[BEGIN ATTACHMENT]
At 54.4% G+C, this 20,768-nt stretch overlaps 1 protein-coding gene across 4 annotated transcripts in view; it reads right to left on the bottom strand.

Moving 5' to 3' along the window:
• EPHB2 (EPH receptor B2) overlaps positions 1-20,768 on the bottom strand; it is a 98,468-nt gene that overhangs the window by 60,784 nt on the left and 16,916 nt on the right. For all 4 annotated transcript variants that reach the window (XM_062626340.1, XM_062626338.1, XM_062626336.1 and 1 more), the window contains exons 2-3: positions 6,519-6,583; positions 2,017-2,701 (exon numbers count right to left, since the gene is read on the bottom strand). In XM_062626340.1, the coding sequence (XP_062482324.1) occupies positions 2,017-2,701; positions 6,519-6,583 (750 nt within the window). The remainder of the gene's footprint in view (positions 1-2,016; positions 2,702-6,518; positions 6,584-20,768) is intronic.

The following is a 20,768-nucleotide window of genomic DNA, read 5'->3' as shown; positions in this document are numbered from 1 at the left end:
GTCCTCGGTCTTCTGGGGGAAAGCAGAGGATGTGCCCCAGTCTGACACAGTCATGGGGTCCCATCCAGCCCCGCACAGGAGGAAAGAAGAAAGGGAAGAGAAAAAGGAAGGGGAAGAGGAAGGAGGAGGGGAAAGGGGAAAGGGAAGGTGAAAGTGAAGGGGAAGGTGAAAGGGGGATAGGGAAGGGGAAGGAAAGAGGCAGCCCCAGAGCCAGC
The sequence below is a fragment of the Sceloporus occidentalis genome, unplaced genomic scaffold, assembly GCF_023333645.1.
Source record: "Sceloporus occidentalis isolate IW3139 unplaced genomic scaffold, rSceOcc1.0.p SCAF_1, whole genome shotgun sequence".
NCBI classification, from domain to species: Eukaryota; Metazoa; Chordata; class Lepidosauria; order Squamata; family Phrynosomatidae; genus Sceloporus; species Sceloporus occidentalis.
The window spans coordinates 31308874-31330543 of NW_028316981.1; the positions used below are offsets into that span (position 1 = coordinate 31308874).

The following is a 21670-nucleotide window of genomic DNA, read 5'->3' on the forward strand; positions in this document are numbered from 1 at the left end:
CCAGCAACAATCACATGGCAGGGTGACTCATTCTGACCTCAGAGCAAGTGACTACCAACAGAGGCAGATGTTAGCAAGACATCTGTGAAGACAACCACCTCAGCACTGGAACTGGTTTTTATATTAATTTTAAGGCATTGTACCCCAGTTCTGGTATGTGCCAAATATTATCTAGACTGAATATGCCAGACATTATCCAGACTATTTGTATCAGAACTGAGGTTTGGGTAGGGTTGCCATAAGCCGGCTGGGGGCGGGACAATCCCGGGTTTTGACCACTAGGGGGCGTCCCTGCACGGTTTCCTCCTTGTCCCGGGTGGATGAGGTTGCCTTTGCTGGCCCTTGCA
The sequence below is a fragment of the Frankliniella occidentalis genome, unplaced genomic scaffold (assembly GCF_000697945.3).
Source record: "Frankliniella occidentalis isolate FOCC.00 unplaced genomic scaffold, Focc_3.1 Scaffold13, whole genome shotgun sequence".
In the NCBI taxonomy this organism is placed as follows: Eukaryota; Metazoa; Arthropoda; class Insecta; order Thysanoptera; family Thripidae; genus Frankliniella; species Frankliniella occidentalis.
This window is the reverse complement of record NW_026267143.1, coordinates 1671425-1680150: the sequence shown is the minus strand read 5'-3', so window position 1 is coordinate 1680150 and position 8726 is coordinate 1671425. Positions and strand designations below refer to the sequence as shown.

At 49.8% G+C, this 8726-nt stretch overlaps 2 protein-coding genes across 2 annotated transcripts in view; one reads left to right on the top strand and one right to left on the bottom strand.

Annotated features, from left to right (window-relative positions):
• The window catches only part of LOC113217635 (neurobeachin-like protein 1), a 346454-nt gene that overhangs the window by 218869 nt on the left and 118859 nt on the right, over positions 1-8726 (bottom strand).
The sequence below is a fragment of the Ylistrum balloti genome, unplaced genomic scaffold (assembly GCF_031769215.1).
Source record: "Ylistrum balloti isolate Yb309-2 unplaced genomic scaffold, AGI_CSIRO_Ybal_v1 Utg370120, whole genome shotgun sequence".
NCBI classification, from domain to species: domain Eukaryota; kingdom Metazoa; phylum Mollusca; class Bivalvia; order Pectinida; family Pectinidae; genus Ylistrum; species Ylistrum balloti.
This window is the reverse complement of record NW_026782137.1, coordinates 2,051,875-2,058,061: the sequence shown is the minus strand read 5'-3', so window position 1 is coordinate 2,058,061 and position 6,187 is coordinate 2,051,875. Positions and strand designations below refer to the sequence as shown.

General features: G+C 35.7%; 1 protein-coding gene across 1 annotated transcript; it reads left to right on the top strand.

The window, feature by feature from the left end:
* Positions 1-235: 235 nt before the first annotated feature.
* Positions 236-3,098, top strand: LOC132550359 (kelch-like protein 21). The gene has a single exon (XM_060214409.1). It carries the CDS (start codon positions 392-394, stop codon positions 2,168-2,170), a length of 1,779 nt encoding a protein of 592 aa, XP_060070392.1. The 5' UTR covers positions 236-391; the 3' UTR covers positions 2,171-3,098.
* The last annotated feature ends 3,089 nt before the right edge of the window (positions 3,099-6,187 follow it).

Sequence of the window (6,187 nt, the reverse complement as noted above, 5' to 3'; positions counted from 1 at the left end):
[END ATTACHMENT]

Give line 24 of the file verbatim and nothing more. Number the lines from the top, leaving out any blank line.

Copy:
The window, feature by feature from the left end: